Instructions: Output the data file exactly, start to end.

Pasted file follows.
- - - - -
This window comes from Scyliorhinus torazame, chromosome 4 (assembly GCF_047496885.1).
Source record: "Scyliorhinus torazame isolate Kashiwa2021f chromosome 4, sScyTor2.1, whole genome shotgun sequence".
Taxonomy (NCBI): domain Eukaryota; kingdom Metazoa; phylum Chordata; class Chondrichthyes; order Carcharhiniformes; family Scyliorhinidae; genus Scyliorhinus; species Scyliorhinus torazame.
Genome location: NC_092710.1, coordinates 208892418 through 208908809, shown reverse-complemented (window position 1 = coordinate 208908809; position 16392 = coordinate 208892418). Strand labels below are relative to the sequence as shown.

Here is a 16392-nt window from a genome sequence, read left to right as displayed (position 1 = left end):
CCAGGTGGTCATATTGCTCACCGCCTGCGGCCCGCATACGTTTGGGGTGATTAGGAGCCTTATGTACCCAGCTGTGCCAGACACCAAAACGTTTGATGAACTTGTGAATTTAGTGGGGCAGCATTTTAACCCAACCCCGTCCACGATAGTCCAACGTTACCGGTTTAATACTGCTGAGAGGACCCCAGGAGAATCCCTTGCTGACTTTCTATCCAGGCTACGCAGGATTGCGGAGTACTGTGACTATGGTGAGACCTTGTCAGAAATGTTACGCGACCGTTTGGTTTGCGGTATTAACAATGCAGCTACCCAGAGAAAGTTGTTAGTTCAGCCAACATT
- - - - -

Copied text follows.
This window comes from Scyliorhinus torazame, chromosome 4 (assembly GCF_047496885.1).
Source record: "Scyliorhinus torazame isolate Kashiwa2021f chromosome 4, sScyTor2.1, whole genome shotgun sequence".
Taxonomy (NCBI): domain Eukaryota; kingdom Metazoa; phylum Chordata; class Chondrichthyes; order Carcharhiniformes; family Scyliorhinidae; genus Scyliorhinus; species Scyliorhinus torazame.
Genome location: NC_092710.1, coordinates 208892418 through 208908809, shown reverse-complemented (window position 1 = coordinate 208908809; position 16392 = coordinate 208892418). Strand labels below are relative to the sequence as shown.

Here is a 16392-nt window from a genome sequence, read left to right as displayed (position 1 = left end):
CCAGGTGGTCATATTGCTCACCGCCTGCGGCCCGCATACGTTTGGGGTGATTAGGAGCCTTATGTACCCAGCTGTGCCAGACACCAAAACGTTTGATGAACTTGTGAATTTAGTGGGGCAGCATTTTAACCCAACCCCGTCCACGATAGTCCAACGTTACCGGTTTAATACTGCTGAGAGGACCCCAGGAGAATCCCTTGCTGACTTTCTATCCAGGCTACGCAGGATTGCGGAGTACTGTGACTATGGTGAGACCTTGTCAGAAATGTTACGCGACCGTTTGGTTTGCGGTATTAACAATGCAGCTACCCAGAGAAAGTTGTTAGTTCAGCCAACATT